Referential Integrity and XML Data
November 18, 2008
A few people have recently asked about the ability to ensure referential integrity in XML data. In this case, they are referring to the referential integrity feature that is common to relational databases. I thought I’d take a few moments to share one possible answer with you.
Referential integrity is a relational database feature that ensures consistency is maintained between items that reference one another. For instance, if you have a database table with order information that refers to a database table with product information, referential integrity ensures that each order refers to a valid product. In technical terms, referential integrity ensures that each product ID specified in the order table (where the product ID is a foreign key in the order table), exists in the product table.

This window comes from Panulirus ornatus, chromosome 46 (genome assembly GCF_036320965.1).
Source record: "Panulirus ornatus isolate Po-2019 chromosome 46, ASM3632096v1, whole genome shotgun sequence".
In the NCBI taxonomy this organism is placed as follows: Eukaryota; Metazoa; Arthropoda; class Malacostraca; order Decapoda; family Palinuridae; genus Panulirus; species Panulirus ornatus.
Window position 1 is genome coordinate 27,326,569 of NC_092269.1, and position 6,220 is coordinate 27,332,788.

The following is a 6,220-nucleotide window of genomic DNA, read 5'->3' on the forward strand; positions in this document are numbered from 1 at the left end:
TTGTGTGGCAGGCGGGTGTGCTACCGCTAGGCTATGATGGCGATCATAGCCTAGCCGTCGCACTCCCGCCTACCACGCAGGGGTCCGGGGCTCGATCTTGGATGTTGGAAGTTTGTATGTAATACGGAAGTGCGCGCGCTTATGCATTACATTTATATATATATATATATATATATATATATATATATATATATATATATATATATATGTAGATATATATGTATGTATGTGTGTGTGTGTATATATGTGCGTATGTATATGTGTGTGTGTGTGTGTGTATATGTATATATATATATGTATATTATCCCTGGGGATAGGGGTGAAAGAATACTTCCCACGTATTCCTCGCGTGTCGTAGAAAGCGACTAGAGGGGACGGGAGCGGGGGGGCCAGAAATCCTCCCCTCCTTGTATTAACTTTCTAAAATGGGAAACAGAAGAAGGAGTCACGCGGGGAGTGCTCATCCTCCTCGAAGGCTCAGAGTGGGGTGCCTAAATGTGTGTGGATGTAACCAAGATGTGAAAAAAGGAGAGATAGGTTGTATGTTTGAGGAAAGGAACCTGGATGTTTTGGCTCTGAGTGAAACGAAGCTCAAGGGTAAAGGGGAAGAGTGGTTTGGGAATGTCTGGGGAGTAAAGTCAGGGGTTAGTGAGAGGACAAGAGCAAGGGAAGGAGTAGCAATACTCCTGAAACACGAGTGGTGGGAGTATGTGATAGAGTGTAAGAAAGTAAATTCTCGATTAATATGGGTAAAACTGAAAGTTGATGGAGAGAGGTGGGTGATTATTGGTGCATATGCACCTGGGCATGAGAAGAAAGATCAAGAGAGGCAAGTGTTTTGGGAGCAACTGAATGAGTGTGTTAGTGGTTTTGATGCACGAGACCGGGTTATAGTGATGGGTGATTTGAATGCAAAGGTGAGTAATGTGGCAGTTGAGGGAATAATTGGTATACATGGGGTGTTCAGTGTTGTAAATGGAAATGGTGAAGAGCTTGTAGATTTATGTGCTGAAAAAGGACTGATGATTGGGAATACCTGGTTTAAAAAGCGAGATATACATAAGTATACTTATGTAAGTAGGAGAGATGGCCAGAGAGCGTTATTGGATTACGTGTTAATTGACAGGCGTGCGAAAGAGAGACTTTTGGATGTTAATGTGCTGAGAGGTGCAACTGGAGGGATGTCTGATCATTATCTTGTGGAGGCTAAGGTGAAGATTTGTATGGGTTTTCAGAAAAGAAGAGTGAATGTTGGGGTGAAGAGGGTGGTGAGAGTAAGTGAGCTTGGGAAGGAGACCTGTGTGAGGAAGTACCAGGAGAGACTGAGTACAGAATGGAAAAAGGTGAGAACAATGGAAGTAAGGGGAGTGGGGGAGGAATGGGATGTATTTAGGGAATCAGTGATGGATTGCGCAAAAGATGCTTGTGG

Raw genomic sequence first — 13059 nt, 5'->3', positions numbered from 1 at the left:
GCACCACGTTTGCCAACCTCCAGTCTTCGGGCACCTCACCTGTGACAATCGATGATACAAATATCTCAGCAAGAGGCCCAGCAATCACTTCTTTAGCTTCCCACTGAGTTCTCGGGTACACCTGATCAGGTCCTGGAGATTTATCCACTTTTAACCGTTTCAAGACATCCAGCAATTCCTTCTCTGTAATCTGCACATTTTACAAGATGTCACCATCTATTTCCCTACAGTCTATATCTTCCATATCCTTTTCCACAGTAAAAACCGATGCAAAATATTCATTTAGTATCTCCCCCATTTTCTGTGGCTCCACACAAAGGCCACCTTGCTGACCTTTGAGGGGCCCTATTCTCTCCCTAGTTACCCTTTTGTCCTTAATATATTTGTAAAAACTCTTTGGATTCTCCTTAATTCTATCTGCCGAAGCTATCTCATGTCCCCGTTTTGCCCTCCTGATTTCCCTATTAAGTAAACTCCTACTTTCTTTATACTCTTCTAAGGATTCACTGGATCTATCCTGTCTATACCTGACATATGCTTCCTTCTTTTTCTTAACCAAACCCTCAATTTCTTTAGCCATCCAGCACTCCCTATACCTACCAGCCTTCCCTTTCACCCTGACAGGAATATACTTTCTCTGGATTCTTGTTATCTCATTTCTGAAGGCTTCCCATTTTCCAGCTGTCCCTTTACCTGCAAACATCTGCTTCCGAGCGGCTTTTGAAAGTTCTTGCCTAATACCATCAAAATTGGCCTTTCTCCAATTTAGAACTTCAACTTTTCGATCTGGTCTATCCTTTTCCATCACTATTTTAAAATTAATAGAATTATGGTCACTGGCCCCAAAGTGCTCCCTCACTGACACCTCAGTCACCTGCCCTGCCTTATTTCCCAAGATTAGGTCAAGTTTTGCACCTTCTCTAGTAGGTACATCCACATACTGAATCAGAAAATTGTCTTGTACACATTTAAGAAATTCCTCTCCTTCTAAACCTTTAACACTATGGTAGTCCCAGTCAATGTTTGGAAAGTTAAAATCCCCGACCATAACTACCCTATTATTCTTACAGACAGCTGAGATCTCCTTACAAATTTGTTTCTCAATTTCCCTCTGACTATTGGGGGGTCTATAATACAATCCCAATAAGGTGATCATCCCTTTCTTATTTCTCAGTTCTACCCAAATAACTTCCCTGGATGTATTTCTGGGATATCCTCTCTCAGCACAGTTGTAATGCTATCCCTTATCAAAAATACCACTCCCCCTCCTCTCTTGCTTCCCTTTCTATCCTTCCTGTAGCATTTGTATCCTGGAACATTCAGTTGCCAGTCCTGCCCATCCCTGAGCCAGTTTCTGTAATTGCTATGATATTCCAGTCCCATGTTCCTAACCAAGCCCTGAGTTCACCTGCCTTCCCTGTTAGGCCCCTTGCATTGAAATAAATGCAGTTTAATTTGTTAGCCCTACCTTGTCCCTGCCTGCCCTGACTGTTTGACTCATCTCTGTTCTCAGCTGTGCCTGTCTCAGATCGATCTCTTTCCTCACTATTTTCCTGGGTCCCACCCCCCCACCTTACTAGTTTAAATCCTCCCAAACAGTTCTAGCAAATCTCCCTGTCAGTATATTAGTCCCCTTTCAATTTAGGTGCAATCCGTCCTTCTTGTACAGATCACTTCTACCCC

Over the years, DBAs have found referential integrity to be a valuable feature in their relational databases. And now, they are asking how to ensure referential integrity with XML data.
The XML standard does not include mechanisms for ensuring referential integrity amongst XML elements. You can use schemas to place constraints on the XML data, but these constraints are not really enforced by the database (except insofar as the database is used to validate via a schema). And the ability to place constraints on XML data doesn’t quite add up to the ability to the ability to ensure the same level of consistency checking offered by referential integrity in a relational database.
However, there is a possible answer. This is one of the cases where using a hybrid relational/XML database proves to be very useful. You extract values from certain XML elements and store those values in relational columns in the same table, and then place constraints on those relational columns to ensure referential integrity. There is a cost associated with this approach, due to increased storage and additional programming logic. However, for many, this increased cost is justified by the ability to ensure referential integrity.